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SUBWAY ART PHOTOGRAPER HENRY CHALFANT INTERVIEW

Posted by Billyjam, July 11, 2009 04:45pm | Post a Comment
Subway Art
Subway Art
-- the legendary graffiti art book by Henry Chalfant and Martha Cooper -- has just recently been republished in a nice big coffee table hard cover version appropriately titled Subway Art: 25th Anniversary Edition. The book has never been out of print since its initial 1984 publication but this new anniversary edition is just jaw-droppingly amazing and a must-have for any graffiti fan.

Its much larger scale and new dimensions of 17" by 13" full-color spreads allow the crispy clear photos to fully come to life in their bright, beautiful colors and hence make them so much easier to fully appreciate.

The new edition of Subway Art also offers numerous never-before-seen photos from that late 70's / early 80's era of New York City when Cooper and Chalfant were documenting this vibrant and rampant illegal public transit art form; one that would be gone by the end of the decade in which the book was first published. But over the years Subway Art has taken on life of its own and the influential book has gone on to sell a staggering half a million copies.

I recently had the opportunity to sit down and talk with Henry Chalfant about this influential art book. A Stanford graduate who was first a sculptor, Chalfant has lived in New York City for many years and is now nearing 70. He is equally known in graffiti circles for his documentation of the art form via the book Spraycan Art which he co-authored with James Prigoff, and for Style Wars, the historic PBS documentary on New York graffiti that he co-produced with Tony Silver. Chalfant's work can be found in the collections of the Metropolitan Museum of Art in New York City and the Carnegie Institute in Pittsburgh, Pennsylvania. A few years ago he directed the excellent Latin and hip-hop themed documentary about the South Bronx, From Mambo to Hip Hop: A South Bronx Tale, that aired on PBS stations in 2006.

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TONY SILVER, DIRECTOR OF GRAFFITI FILM STYLE WARS, PASSES

Posted by Billyjam, February 10, 2008 10:45am | Post a Comment

In the past week hip-hop lost one of its greatest historians when Tony Silver, the director of landmark 1983 graffiti hip-hop film Style Wars, died after losing to his ongoing battle with brain cancer. New York native Silver, who made the legendary documentary with producer Henry Chalfant, lived in LA and  is survived by his wife and two daughters and grandchild.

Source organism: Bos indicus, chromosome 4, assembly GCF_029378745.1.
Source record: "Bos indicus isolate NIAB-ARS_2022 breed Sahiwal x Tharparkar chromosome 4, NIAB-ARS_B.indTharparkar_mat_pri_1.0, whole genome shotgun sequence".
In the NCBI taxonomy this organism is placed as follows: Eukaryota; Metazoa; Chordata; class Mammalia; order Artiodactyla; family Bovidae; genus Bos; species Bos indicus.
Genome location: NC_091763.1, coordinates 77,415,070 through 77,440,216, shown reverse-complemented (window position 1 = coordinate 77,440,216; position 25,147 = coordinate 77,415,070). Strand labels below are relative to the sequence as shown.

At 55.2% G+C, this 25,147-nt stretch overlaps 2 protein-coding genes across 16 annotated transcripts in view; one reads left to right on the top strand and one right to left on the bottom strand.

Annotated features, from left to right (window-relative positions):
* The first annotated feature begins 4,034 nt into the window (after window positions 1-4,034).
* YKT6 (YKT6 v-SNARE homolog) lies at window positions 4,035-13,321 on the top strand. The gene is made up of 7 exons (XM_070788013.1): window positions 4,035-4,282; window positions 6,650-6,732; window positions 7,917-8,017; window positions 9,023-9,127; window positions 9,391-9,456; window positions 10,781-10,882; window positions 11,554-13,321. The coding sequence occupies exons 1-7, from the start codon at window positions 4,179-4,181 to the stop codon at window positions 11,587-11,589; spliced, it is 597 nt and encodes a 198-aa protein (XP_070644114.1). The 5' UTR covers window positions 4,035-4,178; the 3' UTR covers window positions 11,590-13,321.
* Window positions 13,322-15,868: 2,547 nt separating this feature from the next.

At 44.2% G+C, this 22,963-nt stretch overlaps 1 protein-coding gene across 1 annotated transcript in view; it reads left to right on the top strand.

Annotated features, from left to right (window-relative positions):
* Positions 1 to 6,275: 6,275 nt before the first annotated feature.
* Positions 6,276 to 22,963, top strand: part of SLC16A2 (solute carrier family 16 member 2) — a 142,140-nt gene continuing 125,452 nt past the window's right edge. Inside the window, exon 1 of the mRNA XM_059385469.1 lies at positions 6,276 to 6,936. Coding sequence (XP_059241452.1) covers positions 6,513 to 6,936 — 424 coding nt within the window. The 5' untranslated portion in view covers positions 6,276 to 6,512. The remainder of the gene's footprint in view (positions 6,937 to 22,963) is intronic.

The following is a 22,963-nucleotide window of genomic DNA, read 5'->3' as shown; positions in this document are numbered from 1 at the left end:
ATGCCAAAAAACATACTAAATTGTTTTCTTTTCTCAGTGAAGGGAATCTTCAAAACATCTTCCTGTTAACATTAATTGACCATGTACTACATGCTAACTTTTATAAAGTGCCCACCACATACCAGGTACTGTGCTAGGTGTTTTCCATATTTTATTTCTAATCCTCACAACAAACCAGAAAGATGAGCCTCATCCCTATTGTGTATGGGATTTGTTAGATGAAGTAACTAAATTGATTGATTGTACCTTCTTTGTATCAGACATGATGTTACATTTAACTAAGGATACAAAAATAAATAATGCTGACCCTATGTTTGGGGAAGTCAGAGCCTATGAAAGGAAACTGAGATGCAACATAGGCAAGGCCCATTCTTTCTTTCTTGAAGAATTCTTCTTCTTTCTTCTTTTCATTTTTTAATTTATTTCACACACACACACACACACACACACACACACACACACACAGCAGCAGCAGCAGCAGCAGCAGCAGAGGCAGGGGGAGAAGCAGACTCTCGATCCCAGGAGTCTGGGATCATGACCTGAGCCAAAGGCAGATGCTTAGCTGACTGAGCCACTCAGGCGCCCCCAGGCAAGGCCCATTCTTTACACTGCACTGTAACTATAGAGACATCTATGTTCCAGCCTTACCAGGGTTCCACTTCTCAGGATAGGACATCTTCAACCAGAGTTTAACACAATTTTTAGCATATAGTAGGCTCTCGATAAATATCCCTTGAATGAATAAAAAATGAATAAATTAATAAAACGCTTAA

Beside Style Wars, Silver had a fat portfolio that included award-winning work in theatrical and TV trailers, main titles and special effects. As a documentary director his credits include such films as Anita Ellis For the Record, 30 Seconds At A Time (about company response to employees who are victims of domestic violence), and Arisman Facing the Audience (about illustrator Marshall Arisman). Additionally Silver lectured at universities around the US and served on panels at the NEA, the NEH, and at the Corporation for Public Broadcasting. But it is for Style Wars that Tony Silver will always be best remembered.

The film, which just about any true die-hard graffiti artist can quote verbatim, remains not just a classic among hip-hop/graffiti fans but is also recognized by educators and critics the world over as the most important film to capture the original spirit and vitality of hip-hop's element of graffiti which emerged from from the gritty streets and subways of New York City and later (thanks in great part to this film) blossomed into global consciousness and appreciation. Style Wars, which originally aired on PBS, won the Grand Prize at the Sundance Film Festival upon its original release.

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